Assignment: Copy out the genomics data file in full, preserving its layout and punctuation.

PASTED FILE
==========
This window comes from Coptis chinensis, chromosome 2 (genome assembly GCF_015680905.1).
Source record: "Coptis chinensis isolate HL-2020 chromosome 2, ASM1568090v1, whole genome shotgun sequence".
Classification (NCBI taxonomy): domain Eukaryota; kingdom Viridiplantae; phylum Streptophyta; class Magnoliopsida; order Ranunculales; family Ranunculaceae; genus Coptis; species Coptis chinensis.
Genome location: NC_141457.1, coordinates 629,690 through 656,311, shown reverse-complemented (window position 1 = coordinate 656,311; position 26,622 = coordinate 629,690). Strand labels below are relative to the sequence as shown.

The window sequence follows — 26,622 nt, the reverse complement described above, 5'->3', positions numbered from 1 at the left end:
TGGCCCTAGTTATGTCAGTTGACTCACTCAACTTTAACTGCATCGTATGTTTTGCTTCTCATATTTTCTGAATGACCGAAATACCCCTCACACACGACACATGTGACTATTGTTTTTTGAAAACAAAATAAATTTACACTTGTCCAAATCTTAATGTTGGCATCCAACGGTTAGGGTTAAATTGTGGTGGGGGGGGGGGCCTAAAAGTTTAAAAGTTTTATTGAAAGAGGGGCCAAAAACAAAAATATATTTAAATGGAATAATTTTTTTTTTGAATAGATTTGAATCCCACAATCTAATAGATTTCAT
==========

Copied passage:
This window comes from Coptis chinensis, chromosome 2 (genome assembly GCF_015680905.1).
Source record: "Coptis chinensis isolate HL-2020 chromosome 2, ASM1568090v1, whole genome shotgun sequence".
Classification (NCBI taxonomy): domain Eukaryota; kingdom Viridiplantae; phylum Streptophyta; class Magnoliopsida; order Ranunculales; family Ranunculaceae; genus Coptis; species Coptis chinensis.
Genome location: NC_141457.1, coordinates 629,690 through 656,311, shown reverse-complemented (window position 1 = coordinate 656,311; position 26,622 = coordinate 629,690). Strand labels below are relative to the sequence as shown.

The window sequence follows — 26,622 nt, the reverse complement described above, 5'->3', positions numbered from 1 at the left end:
TGGCCCTAGTTATGTCAGTTGACTCACTCAACTTTAACTGCATCGTATGTTTTGCTTCTCATATTTTCTGAATGACCGAAATACCCCTCACACACGACACATGTGACTATTGTTTTTTGAAAACAAAATAAATTTACACTTGTCCAAATCTTAATGTTGGCATCCAACGGTTAGGGTTAAATTGTGGTGGGGGGGGGGGCCTAAAAGTTTAAAAGTTTTATTGAAAGAGGGGCCAAAAACAAAAATATATTTAAATGGAATAATTTTTTTTTTGAATAGATTTGAATCCCACAATCTAATAGATTTCAT